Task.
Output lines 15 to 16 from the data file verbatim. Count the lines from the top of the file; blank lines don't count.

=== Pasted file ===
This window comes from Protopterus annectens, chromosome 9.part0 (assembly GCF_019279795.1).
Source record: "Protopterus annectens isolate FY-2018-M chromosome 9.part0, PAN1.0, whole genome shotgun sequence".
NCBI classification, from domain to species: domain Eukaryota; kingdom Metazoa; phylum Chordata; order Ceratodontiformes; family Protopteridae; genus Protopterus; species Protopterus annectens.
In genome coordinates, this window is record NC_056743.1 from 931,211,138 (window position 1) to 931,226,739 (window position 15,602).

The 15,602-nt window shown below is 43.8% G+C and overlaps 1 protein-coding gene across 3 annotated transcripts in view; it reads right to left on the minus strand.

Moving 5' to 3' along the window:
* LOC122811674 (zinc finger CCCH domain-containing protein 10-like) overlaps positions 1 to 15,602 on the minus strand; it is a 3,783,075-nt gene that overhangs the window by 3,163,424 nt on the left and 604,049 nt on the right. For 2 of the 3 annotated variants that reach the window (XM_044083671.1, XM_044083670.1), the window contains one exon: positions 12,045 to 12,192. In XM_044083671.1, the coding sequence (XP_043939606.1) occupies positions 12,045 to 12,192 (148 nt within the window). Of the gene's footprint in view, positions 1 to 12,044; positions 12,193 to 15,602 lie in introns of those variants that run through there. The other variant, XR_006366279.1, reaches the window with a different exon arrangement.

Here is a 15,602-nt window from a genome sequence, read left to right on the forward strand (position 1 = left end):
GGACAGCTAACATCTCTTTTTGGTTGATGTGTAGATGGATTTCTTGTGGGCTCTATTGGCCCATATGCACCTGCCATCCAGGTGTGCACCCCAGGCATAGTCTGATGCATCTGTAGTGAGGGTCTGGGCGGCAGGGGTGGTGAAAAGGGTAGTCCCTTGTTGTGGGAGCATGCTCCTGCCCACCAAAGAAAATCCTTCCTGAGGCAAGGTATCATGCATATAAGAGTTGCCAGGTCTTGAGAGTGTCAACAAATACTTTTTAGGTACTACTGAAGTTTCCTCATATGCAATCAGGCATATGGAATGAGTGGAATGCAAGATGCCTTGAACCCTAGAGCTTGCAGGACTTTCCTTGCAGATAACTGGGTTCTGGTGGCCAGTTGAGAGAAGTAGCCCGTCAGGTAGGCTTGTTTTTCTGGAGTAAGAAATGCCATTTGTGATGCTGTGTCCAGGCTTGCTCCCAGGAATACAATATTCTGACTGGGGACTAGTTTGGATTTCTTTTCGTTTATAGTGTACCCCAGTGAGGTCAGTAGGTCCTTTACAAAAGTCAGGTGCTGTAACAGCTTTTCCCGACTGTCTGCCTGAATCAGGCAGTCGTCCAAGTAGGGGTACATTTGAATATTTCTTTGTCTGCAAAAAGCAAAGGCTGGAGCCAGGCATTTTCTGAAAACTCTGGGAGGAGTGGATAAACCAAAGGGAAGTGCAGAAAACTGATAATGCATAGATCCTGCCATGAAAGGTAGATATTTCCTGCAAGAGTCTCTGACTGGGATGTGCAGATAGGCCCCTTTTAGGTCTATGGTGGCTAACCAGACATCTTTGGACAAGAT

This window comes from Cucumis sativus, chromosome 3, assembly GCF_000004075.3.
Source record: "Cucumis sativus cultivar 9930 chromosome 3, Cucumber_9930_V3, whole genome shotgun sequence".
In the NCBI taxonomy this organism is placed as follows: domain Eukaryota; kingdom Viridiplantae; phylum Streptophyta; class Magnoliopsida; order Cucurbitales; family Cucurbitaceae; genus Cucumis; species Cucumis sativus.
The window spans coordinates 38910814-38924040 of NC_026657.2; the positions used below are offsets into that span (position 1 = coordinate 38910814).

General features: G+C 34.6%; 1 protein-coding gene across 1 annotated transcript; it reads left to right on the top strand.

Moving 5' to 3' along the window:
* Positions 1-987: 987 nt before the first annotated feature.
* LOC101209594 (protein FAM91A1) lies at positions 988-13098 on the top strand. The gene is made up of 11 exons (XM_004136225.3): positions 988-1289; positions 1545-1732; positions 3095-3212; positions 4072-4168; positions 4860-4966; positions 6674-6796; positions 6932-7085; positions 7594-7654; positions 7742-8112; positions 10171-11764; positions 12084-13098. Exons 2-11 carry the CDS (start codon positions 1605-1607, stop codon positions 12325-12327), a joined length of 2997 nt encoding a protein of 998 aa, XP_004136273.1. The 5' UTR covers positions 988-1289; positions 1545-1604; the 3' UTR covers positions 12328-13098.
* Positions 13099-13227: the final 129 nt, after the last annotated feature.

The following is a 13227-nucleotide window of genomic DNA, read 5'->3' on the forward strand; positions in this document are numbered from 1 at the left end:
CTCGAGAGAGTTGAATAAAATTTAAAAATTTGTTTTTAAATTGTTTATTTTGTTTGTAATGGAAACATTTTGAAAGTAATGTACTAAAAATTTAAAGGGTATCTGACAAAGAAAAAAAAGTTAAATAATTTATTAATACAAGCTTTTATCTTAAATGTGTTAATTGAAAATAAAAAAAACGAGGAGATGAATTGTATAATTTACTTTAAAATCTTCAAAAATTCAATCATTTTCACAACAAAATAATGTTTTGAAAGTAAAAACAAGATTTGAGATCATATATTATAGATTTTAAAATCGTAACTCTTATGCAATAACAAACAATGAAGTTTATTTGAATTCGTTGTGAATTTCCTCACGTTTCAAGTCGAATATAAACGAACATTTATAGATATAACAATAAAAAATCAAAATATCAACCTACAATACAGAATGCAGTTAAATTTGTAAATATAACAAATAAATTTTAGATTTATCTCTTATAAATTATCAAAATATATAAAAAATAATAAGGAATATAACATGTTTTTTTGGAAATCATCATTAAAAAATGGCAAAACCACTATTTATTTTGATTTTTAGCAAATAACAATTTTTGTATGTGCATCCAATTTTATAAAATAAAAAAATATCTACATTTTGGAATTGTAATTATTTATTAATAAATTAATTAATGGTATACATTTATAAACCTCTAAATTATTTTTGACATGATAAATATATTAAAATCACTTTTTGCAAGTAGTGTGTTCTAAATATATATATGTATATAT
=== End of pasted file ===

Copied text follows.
Moving 5' to 3' along the window:
* Positions 1-987: 987 nt before the first annotated feature.